Guest Blogger – 1foot: Go Fuck Yourself/I Forgive You

(This post is part of an awesome series of awesome 25swf guest bloggers- read about them here!)

How long am I supposed to hold onto this anger? I’m mad at ___, and I know that’s healthy, but… yesterday I had a realization. I may be angry at him, and rightfully so, but he’s more than likely just living his life, without me even on his radar. Well, except for the sporadic, passive-aggressive text messages he’ll send right when I’m not thinking about him.

How long will I let the anger be a crutch? It has really helped me lately, because my feelings toward him have lessened dramatically in the past few months. But, being angry at him also just means that I’m still thinking about him. Be it positive or negative, he’s still on my mind.

Time, time, they say. Time. I know. And it’s true, time will (and already has) made things better. But in the interim, it’s idiotic to not try and find a way to cope.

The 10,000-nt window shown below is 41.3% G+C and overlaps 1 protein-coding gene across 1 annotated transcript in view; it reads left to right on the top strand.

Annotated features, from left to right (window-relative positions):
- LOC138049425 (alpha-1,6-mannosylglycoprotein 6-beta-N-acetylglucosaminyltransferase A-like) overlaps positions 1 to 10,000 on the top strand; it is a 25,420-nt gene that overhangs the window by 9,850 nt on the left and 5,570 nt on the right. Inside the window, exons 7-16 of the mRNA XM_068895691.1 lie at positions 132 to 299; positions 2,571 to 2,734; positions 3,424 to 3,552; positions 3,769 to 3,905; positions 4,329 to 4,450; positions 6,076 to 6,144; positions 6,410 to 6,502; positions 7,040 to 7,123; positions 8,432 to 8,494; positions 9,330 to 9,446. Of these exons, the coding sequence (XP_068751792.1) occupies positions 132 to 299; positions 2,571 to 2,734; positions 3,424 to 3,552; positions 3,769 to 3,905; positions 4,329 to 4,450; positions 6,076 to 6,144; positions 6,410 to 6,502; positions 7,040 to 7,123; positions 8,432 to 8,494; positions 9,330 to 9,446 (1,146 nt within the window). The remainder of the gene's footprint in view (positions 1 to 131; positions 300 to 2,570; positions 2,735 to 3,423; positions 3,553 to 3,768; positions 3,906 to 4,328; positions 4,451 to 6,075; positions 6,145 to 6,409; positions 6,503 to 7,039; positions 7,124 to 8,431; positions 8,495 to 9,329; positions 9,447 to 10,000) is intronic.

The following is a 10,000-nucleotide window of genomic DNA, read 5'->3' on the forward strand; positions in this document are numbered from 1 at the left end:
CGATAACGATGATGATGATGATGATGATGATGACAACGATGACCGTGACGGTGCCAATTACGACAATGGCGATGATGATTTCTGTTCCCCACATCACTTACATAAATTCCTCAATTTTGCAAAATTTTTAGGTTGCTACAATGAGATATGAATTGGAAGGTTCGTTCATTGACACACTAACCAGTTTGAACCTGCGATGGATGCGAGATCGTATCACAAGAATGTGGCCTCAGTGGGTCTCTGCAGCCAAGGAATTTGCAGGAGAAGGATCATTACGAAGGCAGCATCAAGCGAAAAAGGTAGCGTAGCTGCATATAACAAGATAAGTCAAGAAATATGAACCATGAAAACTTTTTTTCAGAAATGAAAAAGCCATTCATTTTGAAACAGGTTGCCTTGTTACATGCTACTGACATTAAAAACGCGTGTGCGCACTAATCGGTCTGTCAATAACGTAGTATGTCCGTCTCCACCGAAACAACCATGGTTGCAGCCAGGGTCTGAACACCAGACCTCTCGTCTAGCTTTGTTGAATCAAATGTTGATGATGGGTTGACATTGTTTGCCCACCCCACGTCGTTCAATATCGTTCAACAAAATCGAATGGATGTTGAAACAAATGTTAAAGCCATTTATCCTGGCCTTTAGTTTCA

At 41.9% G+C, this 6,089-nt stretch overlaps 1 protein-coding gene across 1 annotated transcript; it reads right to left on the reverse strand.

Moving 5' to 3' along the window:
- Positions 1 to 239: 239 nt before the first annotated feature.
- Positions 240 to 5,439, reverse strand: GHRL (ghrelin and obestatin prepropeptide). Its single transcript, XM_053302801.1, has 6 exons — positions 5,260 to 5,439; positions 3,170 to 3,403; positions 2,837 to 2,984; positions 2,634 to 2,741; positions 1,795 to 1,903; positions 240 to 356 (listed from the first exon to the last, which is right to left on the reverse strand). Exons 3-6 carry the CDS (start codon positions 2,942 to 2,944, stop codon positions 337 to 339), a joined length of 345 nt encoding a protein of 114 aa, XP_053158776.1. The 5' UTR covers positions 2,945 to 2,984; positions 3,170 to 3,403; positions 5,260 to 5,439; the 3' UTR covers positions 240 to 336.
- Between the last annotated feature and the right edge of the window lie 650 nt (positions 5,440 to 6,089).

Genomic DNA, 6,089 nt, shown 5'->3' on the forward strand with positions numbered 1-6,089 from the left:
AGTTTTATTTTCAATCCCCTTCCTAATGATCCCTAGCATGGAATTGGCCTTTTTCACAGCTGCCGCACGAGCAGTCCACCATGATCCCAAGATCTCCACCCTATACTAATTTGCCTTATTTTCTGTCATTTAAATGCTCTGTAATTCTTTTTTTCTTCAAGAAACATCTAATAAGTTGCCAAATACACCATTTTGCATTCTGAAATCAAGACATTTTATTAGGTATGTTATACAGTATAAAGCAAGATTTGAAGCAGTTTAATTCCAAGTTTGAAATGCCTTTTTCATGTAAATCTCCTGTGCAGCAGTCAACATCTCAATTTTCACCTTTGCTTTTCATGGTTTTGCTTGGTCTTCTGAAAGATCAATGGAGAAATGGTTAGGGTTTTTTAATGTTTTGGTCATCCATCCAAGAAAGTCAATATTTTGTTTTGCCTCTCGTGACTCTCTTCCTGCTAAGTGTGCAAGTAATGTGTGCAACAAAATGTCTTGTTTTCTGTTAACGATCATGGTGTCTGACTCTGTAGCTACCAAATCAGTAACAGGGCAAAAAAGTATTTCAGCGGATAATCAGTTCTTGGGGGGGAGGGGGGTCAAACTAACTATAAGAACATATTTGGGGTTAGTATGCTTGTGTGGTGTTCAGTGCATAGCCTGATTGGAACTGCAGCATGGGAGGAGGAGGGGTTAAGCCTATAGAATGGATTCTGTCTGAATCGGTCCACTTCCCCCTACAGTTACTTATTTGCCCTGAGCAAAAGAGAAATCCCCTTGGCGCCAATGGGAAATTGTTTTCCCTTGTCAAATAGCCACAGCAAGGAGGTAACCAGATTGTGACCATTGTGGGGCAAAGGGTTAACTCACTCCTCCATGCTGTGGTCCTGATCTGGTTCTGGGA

Last night, on my way home from work, I saw a falling star and wished for the first thing that came to my mind – peace and forgiveness. It’s the first time I’ve made a wish, a true wish, that didn’t involve ___ changing dramatically and wanting to get back together.

I realize now that there’s a choice to make –  thus the title of this post.

I could tell him either of those things, at this point. Or neither.

Mostly I just want to move on. To be done with him. To be done with thinking about him.

It’s pretty clear to me what I need to do. The how eludes me.

byebye,

1foot

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One thought on “Guest Blogger – 1foot: Go Fuck Yourself/I Forgive You

  1. I think that letting go of someone can get down to the brass tacks of releasing any idea or thought pattern. I like to use simple meditations, such as acknowledging that I was thinking about the particular person (or idea) and then stopping, and moving onto another thought. In the past, it has helped me to count the number of times that I thought of one unmentioned a**hole. I would keep count for the day (or until I lost count) then start again as necessary. I’m sure there are countless strategies. Loads of suggestions are available in Buddhist theology too, if you needed some other options.

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